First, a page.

During Ramadan, it is common for nutrition to go slightly out of the window due to eating larger meals less frequently.
However it is important to remember that in times like these, we need to nurture our bodies with essential nutrients during the time we have from sunset to dawn. Evidence suggests that the health benefits of fasting include strengthening the digestive system and improving its efficiency, helping adjust fat and sugar levels in the blood, decreasing blood pressure and cholesterol, and improving heart health. So it is important to acknowledge and stop any unhealthy eating habits that could counter these benefits.
Choose whole grains, such as whole wheat, oats, and beans, which provide the body with complex carbohydrates and fibre that eventually provide us enough energy to last us through those fasting hours.
As for lean meats, prepare them grilled or baked. The main health benefit here is protein. While baking tends to give the meat a more delicate texture and taste, grilling produces a bolder flavour and allows fat to drip off the meat, reducing the meat’s overall calorie count. However, baking can be just as healthy as long as you don’t add oil, butter and other fats. Avoid fried foods at all costs.
It’s normal to want to reward yourself after a long fast, but try to limit your intake of fatty and sugary foods — especially sugary beverages. Remember that you only have a limited amount of time per day to eat and drink in order to provide your body with all of the necessary nutrients and fluids it requires, which is why the quality of your diet during Ramadan is particularly critical to feeling good.
As for exercise, it is understandable that we have less energy during the day and consequently going to the gym or keeping up with workouts can be difficult. But 80 percent of our health is diet and 20 percent is exercise, so to achieve 100 percent health, even 30 minutes of exercise a day can make a great difference as per several studies. To maximize those 30 minutes, workouts should consist of both resistance training and cardiovascular training.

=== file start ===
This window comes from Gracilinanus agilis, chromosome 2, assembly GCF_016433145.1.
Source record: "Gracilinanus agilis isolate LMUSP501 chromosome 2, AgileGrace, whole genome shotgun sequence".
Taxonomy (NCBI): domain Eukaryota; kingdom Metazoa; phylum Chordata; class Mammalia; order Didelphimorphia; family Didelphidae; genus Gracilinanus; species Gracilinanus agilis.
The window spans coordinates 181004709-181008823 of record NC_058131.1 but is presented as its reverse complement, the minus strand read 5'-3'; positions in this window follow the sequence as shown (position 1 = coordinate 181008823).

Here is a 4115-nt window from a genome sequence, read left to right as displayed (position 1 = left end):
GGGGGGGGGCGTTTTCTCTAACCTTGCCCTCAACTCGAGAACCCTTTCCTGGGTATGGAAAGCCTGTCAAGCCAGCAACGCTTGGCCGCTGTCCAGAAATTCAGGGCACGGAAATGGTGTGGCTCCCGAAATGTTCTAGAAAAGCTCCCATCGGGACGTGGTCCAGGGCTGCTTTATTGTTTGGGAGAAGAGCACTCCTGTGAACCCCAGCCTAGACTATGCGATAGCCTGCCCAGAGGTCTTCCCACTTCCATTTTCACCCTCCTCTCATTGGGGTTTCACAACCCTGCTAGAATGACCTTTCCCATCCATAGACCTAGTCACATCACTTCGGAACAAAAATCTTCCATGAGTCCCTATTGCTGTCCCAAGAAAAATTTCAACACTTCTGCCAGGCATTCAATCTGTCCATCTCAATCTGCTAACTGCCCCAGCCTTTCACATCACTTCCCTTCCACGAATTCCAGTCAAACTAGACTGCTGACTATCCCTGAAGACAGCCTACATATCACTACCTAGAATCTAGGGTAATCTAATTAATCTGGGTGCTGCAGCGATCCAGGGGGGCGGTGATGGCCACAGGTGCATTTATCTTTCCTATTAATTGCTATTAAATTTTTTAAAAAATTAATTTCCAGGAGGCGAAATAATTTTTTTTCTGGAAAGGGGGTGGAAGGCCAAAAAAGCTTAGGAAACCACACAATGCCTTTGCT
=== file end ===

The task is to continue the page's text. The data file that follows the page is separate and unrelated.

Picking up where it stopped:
To avoid weight changes during Ramadan, it is advised to watch portion sizes when breaking your fast. When you fast for a long period of the day, your stomach can become smaller and therefore hold less food. When we shock our bodies with large amounts of food during iftar, it would simply go back to its original size — or even larger — and we will have missed one of the month’s main advantages, which is reducing portion sizes.
Don’t skip suhoor, either. A balanced suhoor will leave you feeling energized and limit feelings of hunger and thirst during the following day. Chew thoroughly and slowly, because your brain needs time to process that you’ve finally had something to eat, and to realize that you’ve had enough to eat. Use smaller plates for dessert or other “unhealthy foods”, as it may help you eat less by making portions look larger.
Lastly, we cannot stress enough to focus on drinking water. Fluids have an important role to play in maintaining our body temperature, preventing infection, delivering nutrients to the cells and helping organs function appropriately. Dehydration occurs when your body is basically losing more water than it is absorbing, and the weather here in the UAE can directly or indirectly hugely disrupt water stores. For those who wish to lose weight during Ramadan, drinking water before every meal is proven to cause 44 percent more weight loss over a 12-week period compared to those who did not.
Water comes first. No drink can compensate for it, as water contains no calories. Stick to drinking one to two glasses of water every hour between iftar and suhoor to rehydrate and reap the benefits of your fast.
• Lina Shibib is a clinical nutritionist at Medcare Hospitals & Medical Centres.